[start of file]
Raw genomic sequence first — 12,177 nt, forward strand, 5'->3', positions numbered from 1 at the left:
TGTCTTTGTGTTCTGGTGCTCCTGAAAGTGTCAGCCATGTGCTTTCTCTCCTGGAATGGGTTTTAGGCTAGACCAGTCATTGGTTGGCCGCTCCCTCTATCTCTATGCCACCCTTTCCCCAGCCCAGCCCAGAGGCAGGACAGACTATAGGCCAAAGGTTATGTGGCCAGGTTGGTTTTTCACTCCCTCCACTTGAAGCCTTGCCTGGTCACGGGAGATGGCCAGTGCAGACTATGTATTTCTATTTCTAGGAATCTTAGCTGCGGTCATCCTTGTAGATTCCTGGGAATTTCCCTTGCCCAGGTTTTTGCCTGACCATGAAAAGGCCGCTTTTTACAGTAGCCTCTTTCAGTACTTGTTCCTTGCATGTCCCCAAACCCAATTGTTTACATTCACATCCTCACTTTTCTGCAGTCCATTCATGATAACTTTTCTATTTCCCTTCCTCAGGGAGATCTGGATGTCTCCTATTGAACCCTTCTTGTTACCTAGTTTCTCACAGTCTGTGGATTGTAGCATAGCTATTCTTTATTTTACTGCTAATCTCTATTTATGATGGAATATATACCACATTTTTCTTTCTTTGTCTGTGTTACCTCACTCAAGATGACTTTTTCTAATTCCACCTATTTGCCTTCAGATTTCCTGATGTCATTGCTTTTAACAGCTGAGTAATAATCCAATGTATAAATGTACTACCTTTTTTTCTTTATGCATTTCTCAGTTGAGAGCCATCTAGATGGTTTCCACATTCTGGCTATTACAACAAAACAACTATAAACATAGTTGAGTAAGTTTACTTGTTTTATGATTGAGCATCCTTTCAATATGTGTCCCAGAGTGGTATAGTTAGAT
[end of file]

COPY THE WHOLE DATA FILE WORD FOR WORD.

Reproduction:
Raw genomic sequence first — 12,177 nt, forward strand, 5'->3', positions numbered from 1 at the left:
TGTCTTTGTGTTCTGGTGCTCCTGAAAGTGTCAGCCATGTGCTTTCTCTCCTGGAATGGGTTTTAGGCTAGACCAGTCATTGGTTGGCCGCTCCCTCTATCTCTATGCCACCCTTTCCCCAGCCCAGCCCAGAGGCAGGACAGACTATAGGCCAAAGGTTATGTGGCCAGGTTGGTTTTTCACTCCCTCCACTTGAAGCCTTGCCTGGTCACGGGAGATGGCCAGTGCAGACTATGTATTTCTATTTCTAGGAATCTTAGCTGCGGTCATCCTTGTAGATTCCTGGGAATTTCCCTTGCCCAGGTTTTTGCCTGACCATGAAAAGGCCGCTTTTTACAGTAGCCTCTTTCAGTACTTGTTCCTTGCATGTCCCCAAACCCAATTGTTTACATTCACATCCTCACTTTTCTGCAGTCCATTCATGATAACTTTTCTATTTCCCTTCCTCAGGGAGATCTGGATGTCTCCTATTGAACCCTTCTTGTTACCTAGTTTCTCACAGTCTGTGGATTGTAGCATAGCTATTCTTTATTTTACTGCTAATCTCTATTTATGATGGAATATATACCACATTTTTCTTTCTTTGTCTGTGTTACCTCACTCAAGATGACTTTTTCTAATTCCACCTATTTGCCTTCAGATTTCCTGATGTCATTGCTTTTAACAGCTGAGTAATAATCCAATGTATAAATGTACTACCTTTTTTTCTTTATGCATTTCTCAGTTGAGAGCCATCTAGATGGTTTCCACATTCTGGCTATTACAACAAAACAACTATAAACATAGTTGAGTAAGTTTACTTGTTTTATGATTGAGCATCCTTTCAATATGTGTCCCAGAGTGGTATAGTTAGAT